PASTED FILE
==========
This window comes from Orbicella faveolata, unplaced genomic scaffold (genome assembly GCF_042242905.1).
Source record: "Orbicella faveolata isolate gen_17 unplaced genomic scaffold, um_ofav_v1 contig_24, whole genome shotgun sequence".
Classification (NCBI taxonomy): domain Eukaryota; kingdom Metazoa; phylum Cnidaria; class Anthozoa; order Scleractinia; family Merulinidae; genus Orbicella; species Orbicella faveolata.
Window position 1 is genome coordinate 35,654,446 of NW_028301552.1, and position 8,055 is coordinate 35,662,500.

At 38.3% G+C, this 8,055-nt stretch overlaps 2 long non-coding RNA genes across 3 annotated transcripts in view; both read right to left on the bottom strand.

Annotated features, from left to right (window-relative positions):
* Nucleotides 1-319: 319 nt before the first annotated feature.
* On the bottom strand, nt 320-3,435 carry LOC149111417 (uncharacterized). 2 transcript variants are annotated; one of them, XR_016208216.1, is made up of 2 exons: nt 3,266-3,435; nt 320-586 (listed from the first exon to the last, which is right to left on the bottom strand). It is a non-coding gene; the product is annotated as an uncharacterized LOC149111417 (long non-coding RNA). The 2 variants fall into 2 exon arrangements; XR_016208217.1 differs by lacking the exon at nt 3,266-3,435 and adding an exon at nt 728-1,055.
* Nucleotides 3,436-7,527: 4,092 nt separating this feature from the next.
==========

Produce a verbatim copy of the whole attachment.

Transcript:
This window comes from Orbicella faveolata, unplaced genomic scaffold (genome assembly GCF_042242905.1).
Source record: "Orbicella faveolata isolate gen_17 unplaced genomic scaffold, um_ofav_v1 contig_24, whole genome shotgun sequence".
Classification (NCBI taxonomy): domain Eukaryota; kingdom Metazoa; phylum Cnidaria; class Anthozoa; order Scleractinia; family Merulinidae; genus Orbicella; species Orbicella faveolata.
Window position 1 is genome coordinate 35,654,446 of NW_028301552.1, and position 8,055 is coordinate 35,662,500.

At 38.3% G+C, this 8,055-nt stretch overlaps 2 long non-coding RNA genes across 3 annotated transcripts in view; both read right to left on the bottom strand.

Annotated features, from left to right (window-relative positions):
* Nucleotides 1-319: 319 nt before the first annotated feature.
* On the bottom strand, nt 320-3,435 carry LOC149111417 (uncharacterized). 2 transcript variants are annotated; one of them, XR_016208216.1, is made up of 2 exons: nt 3,266-3,435; nt 320-586 (listed from the first exon to the last, which is right to left on the bottom strand). It is a non-coding gene; the product is annotated as an uncharacterized LOC149111417 (long non-coding RNA). The 2 variants fall into 2 exon arrangements; XR_016208217.1 differs by lacking the exon at nt 3,266-3,435 and adding an exon at nt 728-1,055.
* Nucleotides 3,436-7,527: 4,092 nt separating this feature from the next.